Mass timber interior courtesy of David Sundberg Imagine going to work in a 4-, 5-, or 6-story office building that is made primarily of wood. No steel beams or concrete floors in sight. With the introduction of “mass timber”—an innovative suite of wood technologies—it’s now possible to build sturdy and attractive mid-rise office buildings with wood. 

The Center sees great opportunity for the region’s forest economy if architects and builders in the Northeast build 5- to 10-story buildings from wood, as Europe and other parts of the US are doing.

A mass timber building includes everything from the structural, load-bearing supports crafted from cross-laminated timber to the cellulose insulation, wood floors, and wall-paneling assemblies that complete a building.

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The Northern Forest Center made a bold investment in creating the Millinocket Housing Initiative last year. Millinocket, Maine—home to the once legendary Great Northern Paper Co mill—has lost nearly half its population since its peak, resulting in a depressed real estate market and neglected properties. The Center recognized that the lack of quality housing would be a significant roadblock to attracting entrepreneurs and new families drawn to the area.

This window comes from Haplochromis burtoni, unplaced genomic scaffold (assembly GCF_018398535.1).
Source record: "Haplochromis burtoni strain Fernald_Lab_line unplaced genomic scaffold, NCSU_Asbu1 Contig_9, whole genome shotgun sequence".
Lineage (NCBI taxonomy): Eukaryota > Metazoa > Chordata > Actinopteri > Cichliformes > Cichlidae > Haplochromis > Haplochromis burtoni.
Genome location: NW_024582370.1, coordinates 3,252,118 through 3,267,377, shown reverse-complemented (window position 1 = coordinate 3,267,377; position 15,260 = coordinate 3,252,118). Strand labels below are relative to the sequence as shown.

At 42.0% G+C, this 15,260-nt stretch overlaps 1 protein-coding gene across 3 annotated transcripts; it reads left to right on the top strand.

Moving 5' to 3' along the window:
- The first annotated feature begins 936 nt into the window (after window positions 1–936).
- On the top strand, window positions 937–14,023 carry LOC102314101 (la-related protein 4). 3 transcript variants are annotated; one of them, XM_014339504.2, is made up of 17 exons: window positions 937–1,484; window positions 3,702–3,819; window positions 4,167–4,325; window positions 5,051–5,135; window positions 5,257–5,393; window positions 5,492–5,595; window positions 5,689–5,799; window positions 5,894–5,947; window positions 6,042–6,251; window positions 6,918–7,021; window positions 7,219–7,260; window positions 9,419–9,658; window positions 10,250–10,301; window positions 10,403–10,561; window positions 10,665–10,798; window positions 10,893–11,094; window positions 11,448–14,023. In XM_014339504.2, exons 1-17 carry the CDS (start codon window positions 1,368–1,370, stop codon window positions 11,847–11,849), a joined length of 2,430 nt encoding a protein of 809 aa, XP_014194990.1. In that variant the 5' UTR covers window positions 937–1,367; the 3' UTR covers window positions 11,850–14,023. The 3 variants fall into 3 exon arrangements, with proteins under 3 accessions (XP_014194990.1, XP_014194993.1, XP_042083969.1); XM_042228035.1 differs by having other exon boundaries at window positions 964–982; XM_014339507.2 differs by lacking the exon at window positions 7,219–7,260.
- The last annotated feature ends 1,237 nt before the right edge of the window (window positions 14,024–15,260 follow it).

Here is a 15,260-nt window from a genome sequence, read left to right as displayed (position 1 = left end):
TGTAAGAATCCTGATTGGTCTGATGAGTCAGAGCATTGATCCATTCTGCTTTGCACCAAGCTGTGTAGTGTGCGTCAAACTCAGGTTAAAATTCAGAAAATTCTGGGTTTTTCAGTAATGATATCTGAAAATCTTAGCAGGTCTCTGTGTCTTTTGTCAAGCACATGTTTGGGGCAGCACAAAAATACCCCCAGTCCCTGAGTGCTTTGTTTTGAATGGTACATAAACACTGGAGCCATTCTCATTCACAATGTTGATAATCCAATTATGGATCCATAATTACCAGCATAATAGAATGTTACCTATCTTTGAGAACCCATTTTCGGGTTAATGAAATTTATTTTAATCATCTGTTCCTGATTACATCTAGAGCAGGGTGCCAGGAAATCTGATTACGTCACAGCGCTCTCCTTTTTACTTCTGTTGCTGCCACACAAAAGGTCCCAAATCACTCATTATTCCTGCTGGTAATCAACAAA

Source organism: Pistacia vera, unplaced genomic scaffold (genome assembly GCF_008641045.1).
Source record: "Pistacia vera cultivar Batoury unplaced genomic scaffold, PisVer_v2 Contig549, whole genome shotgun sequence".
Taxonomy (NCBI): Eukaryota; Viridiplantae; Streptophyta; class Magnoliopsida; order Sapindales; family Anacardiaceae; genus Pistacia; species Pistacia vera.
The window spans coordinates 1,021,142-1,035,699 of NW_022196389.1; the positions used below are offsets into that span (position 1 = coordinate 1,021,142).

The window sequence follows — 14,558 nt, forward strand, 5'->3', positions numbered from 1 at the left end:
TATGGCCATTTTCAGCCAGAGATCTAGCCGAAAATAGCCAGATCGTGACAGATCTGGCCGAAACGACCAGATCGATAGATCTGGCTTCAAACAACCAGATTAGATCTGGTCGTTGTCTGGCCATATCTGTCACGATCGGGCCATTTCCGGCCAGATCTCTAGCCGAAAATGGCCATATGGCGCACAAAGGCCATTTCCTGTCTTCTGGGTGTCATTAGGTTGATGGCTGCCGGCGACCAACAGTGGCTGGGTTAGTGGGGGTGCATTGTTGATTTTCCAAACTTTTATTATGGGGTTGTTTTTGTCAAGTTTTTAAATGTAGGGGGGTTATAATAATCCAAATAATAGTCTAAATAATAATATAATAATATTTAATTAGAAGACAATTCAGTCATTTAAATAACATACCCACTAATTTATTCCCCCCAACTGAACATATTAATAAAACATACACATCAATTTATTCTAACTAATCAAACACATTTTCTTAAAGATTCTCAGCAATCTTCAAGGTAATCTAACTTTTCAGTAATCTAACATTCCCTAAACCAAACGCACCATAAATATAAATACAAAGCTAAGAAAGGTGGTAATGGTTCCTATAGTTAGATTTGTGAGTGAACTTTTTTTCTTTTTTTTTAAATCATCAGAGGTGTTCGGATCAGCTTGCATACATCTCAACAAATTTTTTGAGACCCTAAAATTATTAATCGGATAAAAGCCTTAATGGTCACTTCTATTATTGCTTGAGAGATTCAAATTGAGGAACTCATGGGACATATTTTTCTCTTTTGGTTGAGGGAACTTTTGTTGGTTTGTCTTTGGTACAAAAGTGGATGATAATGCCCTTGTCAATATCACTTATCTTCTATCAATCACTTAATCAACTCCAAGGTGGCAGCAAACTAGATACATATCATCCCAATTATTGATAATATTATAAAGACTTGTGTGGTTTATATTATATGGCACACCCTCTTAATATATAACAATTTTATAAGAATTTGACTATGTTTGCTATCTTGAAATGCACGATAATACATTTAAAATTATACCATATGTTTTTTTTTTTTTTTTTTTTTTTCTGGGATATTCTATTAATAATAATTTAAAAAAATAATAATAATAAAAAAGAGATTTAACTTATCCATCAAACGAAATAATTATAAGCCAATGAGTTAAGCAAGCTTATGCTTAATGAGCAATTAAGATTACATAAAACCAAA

As a regional innovation and investment partner focused on renewing the pride, purpose, and vitality of Northern Forest communities, the Center is proud to be part of Millinocket’s burgeoning resurgence. The town is capitalizing on its proximity to Baxter State Park, the Katahdin Woods and Waters National Monument, and more than 4 million acres of forest, as well as growth expected due to revitalization of the former mill site.

Klementovich 20180803 JCK4183Members of the MTB Collaborative have been working hard this summer to increase the accessibility of trails and mountain biking infrastructure in their communities. Together, the six organizations manage nearly 200 miles of very fun, well-constructed trails within roughly two hours of each other, centered in northern New Hampshire and extending to adjacent parts of Vermont, Quebec, and Maine.

The Collaborative decided in August to support three new projects that will help form thriving community connections and benefit local businesses. The mini-grants come from a shared pool of funds administered by the Center.

Liz McKeil, ED of the Moosehead Marine MuseumAttendees of the Moosehead Lake region’s first-ever Community Destination Academy are buzzing with energy about their initial “destination development” projects. As a result of the program, at the end of August, a rebuilt lakeside boardwalk will be installed in the center of Greenville, and participants are working together to enhance the capacity of 10 local events to attract visitors to the region.  

The Northern Forest Center is working with its partners in the Maine Woods Consortium to bring this program to the Moosehead region. Additional partners include the Maine Office of Tourism, Piscataquis County Economic Development Council, and Destination Moosehead Lake. 

“I really see the community pulling together in a way that is heartening, and there’s a sense of optimism here that I haven’t seen in a long time,” said Liz McKeil, executive director of the Moosehead Marine Museum and one of the Academy’s attendees.